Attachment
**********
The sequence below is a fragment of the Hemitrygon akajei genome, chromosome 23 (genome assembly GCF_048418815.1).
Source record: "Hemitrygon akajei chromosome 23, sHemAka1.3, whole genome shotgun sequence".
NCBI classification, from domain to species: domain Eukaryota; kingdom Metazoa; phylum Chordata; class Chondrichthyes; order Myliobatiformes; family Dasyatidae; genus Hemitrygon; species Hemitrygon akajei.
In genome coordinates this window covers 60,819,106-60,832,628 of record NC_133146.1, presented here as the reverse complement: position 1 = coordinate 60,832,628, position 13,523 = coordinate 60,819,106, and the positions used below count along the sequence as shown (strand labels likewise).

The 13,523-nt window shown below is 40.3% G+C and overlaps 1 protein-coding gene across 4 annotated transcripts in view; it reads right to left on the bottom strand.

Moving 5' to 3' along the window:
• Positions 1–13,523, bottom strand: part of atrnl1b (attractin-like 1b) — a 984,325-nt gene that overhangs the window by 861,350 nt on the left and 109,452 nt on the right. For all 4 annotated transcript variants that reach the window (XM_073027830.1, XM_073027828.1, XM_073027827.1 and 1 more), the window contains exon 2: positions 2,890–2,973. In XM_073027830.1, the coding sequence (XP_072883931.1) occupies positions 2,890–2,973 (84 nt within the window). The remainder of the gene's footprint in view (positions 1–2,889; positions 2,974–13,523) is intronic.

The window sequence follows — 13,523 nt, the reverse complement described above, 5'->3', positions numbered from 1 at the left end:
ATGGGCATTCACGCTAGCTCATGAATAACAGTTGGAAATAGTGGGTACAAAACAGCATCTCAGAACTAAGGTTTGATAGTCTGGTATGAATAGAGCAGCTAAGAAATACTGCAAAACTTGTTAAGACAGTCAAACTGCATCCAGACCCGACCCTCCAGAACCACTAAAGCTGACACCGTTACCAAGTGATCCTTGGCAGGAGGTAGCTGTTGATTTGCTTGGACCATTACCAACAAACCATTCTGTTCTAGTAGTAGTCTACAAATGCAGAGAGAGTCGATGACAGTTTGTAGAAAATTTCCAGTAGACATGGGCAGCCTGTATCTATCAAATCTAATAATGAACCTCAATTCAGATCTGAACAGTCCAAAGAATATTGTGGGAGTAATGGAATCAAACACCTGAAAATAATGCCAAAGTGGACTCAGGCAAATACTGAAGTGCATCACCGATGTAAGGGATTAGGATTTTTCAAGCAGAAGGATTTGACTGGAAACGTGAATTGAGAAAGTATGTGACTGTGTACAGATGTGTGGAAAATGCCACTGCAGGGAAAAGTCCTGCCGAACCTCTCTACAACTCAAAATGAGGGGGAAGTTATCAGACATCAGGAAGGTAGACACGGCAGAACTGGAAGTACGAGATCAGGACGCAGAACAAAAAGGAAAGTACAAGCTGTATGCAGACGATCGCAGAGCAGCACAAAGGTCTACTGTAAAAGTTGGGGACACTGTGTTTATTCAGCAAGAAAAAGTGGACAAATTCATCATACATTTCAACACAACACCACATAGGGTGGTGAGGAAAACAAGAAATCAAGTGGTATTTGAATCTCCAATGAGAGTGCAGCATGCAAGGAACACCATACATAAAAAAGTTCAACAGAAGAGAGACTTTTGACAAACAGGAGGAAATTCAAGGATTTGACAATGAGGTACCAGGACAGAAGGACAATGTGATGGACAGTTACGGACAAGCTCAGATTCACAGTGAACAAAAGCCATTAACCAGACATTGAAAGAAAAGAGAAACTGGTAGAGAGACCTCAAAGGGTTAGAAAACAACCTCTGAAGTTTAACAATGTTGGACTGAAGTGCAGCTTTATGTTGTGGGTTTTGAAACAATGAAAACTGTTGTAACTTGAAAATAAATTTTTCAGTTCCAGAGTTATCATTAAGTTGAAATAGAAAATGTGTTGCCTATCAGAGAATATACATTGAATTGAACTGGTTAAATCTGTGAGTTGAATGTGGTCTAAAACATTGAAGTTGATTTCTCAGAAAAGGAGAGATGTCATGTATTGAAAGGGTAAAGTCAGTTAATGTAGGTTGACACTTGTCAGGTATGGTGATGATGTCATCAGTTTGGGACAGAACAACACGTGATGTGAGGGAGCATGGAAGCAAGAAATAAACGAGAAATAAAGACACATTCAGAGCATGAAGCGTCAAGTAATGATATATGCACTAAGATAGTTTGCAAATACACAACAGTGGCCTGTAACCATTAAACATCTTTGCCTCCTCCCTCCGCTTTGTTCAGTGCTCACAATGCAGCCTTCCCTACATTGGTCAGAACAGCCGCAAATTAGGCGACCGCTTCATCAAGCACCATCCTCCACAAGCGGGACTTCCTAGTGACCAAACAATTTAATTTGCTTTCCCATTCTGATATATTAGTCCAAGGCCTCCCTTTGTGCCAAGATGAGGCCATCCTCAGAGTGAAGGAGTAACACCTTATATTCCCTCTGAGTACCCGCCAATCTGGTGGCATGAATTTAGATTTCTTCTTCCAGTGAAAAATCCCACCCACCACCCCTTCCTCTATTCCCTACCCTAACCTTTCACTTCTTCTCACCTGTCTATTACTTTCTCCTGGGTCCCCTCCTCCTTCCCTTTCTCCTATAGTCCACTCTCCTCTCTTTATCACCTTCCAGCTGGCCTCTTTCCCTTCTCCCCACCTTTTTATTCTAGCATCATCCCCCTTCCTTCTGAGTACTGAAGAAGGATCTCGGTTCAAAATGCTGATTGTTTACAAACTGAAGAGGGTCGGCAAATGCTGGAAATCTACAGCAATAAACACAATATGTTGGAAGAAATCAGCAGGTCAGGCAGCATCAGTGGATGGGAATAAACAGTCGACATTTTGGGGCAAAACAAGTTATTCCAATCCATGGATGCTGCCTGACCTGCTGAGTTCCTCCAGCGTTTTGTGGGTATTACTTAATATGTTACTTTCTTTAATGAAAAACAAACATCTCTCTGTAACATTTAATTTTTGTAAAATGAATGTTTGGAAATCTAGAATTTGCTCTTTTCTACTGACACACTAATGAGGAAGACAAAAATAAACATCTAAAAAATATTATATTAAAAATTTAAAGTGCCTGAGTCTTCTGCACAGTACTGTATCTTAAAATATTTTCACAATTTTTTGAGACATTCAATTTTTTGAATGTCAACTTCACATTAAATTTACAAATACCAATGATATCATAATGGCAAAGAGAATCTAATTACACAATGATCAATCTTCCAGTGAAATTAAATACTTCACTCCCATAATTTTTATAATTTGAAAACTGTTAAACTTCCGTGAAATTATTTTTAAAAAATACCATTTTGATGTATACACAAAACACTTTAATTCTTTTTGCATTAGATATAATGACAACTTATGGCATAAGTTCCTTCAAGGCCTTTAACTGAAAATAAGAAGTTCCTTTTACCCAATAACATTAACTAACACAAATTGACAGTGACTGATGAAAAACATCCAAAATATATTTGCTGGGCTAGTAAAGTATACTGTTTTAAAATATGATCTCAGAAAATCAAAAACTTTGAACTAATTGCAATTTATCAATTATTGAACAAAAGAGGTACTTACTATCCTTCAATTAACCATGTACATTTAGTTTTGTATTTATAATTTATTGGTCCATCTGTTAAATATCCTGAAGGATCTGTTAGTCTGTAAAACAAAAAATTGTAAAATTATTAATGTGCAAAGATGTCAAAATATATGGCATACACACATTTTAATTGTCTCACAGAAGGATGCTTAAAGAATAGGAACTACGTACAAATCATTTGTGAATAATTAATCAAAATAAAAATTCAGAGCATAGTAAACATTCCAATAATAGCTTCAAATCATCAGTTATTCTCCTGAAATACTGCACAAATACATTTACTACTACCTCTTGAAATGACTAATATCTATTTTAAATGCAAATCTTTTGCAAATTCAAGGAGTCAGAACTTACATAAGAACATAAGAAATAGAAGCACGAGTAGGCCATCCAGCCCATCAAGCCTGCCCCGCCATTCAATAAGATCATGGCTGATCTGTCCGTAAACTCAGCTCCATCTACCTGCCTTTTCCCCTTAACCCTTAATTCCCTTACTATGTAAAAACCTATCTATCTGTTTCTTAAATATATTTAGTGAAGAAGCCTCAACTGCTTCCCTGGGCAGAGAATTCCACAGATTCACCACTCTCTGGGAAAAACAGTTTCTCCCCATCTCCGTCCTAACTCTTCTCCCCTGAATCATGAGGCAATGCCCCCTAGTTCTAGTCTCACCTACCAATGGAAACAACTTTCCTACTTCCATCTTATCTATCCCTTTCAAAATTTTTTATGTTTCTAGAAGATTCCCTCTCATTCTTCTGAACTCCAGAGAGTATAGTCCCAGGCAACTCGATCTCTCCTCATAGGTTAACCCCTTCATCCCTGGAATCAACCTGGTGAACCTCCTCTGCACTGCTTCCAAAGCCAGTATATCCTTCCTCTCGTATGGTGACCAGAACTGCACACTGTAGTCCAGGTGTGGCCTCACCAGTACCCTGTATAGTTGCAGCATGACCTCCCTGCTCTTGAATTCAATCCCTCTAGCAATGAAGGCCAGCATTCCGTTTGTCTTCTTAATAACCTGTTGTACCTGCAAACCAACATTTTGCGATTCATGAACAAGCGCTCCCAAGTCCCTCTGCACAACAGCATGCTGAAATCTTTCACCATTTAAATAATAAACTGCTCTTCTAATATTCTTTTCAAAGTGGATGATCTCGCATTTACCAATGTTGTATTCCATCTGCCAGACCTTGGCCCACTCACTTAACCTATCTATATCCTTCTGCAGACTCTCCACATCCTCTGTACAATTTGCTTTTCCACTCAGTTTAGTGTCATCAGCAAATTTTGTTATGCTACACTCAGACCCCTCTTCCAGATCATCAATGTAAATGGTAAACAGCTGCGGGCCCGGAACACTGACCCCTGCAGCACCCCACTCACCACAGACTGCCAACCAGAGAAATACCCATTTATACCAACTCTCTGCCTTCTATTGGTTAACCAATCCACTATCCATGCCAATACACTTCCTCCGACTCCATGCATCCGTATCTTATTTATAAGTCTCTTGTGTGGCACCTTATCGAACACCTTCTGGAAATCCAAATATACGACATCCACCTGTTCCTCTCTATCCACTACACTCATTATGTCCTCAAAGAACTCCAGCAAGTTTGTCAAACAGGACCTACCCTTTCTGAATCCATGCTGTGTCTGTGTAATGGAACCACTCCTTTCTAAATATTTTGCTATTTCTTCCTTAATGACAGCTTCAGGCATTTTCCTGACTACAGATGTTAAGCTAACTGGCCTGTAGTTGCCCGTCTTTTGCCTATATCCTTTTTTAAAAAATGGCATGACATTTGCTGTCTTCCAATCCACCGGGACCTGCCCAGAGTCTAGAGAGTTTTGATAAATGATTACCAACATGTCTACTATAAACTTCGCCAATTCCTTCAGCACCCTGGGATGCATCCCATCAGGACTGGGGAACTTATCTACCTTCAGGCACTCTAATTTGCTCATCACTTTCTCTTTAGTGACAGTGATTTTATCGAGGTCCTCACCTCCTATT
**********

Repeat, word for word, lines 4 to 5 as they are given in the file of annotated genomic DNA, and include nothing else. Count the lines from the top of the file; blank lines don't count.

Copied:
In genome coordinates this window covers 60,819,106-60,832,628 of record NC_133146.1, presented here as the reverse complement: position 1 = coordinate 60,832,628, position 13,523 = coordinate 60,819,106, and the positions used below count along the sequence as shown (strand labels likewise).

The 13,523-nt window shown below is 40.3% G+C and overlaps 1 protein-coding gene across 4 annotated transcripts in view; it reads right to left on the bottom strand.